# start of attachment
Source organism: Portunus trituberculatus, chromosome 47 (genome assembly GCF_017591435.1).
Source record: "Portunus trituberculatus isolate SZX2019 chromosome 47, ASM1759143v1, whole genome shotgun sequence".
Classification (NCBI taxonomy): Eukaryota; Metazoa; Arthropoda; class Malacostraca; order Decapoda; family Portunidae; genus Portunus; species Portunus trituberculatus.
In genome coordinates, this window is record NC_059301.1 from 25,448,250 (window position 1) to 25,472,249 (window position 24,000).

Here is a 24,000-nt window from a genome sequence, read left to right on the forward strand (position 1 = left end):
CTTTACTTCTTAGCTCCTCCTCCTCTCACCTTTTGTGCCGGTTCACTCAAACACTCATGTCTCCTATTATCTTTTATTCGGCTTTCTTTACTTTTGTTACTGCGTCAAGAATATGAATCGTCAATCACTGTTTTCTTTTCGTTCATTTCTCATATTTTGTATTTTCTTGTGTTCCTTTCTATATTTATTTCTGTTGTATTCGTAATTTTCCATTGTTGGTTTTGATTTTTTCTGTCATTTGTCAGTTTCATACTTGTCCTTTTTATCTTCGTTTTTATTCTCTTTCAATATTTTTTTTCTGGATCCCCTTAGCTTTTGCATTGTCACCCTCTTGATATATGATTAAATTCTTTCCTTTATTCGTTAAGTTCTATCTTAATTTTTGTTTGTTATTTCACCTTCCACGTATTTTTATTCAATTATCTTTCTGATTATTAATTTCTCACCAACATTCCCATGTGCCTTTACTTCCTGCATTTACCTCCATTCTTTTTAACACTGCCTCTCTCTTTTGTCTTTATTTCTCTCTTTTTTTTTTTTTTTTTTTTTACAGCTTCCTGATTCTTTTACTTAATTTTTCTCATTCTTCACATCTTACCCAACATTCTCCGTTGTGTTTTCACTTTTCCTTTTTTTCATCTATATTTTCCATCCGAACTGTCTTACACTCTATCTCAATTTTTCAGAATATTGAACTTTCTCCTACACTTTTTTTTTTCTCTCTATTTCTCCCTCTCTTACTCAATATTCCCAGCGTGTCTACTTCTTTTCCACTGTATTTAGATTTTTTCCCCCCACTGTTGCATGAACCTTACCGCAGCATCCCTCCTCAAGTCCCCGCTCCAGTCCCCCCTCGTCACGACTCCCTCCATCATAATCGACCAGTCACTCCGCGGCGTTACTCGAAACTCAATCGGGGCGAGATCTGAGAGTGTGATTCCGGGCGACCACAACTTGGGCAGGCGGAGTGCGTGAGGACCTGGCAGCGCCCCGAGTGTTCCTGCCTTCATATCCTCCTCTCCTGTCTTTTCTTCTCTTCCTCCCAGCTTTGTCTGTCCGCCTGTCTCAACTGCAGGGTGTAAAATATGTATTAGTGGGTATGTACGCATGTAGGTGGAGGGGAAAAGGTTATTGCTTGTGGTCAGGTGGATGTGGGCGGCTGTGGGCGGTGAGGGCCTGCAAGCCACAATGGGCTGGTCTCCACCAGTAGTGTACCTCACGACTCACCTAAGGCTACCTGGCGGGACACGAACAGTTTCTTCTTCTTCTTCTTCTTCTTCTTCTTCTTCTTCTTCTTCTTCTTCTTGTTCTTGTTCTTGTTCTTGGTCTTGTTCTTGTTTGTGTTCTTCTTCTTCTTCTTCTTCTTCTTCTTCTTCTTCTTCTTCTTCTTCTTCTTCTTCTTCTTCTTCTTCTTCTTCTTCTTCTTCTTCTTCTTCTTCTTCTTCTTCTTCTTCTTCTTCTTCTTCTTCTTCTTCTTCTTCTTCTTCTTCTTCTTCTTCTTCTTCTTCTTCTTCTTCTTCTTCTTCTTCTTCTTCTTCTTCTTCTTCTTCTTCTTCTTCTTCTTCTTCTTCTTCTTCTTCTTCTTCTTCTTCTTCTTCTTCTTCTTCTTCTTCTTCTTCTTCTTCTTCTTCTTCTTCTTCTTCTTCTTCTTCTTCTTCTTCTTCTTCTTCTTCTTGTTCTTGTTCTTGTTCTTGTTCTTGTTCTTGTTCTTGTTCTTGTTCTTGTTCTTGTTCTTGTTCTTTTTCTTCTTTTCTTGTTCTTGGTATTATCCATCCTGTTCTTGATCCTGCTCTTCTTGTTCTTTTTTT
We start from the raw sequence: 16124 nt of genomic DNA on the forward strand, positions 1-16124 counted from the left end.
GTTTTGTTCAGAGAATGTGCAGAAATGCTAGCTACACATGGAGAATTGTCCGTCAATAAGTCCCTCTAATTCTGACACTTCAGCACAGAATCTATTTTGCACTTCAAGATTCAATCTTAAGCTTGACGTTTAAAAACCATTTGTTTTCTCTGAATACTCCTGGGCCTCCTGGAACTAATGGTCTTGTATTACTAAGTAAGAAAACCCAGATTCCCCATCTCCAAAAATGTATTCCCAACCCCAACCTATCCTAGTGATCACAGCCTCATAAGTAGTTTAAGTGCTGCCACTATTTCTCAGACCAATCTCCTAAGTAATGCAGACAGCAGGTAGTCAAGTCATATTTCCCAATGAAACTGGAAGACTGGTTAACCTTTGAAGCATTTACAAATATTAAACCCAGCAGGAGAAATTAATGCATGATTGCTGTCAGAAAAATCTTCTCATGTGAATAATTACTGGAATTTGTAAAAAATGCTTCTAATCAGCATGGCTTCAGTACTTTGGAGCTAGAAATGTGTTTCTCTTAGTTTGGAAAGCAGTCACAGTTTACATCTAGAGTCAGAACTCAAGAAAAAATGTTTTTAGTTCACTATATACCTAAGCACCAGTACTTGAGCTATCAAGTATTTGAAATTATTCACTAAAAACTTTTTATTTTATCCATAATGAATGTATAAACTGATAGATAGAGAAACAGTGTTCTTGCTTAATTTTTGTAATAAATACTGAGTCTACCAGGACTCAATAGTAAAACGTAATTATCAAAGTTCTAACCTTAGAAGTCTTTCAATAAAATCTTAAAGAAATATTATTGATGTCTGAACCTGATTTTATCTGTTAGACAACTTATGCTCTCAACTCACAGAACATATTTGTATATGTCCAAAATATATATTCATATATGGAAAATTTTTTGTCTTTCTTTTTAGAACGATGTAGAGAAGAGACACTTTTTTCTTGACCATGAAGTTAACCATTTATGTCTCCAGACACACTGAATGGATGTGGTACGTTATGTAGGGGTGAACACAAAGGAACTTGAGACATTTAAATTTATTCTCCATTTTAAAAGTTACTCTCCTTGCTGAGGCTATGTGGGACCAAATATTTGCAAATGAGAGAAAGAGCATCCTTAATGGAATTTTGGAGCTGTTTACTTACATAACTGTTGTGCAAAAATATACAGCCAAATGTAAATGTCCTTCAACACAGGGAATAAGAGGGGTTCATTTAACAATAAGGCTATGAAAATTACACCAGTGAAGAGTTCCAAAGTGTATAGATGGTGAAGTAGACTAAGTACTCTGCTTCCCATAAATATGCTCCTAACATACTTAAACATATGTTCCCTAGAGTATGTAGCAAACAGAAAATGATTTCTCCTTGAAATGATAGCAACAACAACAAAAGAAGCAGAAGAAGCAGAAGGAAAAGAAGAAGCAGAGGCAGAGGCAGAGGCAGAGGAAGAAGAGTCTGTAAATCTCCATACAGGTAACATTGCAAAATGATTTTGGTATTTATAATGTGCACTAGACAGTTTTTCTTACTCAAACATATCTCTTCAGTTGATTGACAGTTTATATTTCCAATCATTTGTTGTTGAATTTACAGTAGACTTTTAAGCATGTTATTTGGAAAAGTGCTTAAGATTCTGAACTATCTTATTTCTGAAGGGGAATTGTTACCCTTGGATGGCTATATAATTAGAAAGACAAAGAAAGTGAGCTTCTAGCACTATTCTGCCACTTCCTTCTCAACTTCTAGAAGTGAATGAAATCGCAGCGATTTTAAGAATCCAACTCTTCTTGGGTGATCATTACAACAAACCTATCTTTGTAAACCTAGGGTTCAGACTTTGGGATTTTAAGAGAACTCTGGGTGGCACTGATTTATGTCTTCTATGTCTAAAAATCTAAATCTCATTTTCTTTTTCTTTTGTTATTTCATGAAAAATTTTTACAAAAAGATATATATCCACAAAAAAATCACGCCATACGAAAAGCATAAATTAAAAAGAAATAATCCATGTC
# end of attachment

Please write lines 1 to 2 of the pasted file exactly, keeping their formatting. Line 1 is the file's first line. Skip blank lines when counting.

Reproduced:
Source organism: Portunus trituberculatus, chromosome 47 (genome assembly GCF_017591435.1).
Source record: "Portunus trituberculatus isolate SZX2019 chromosome 47, ASM1759143v1, whole genome shotgun sequence".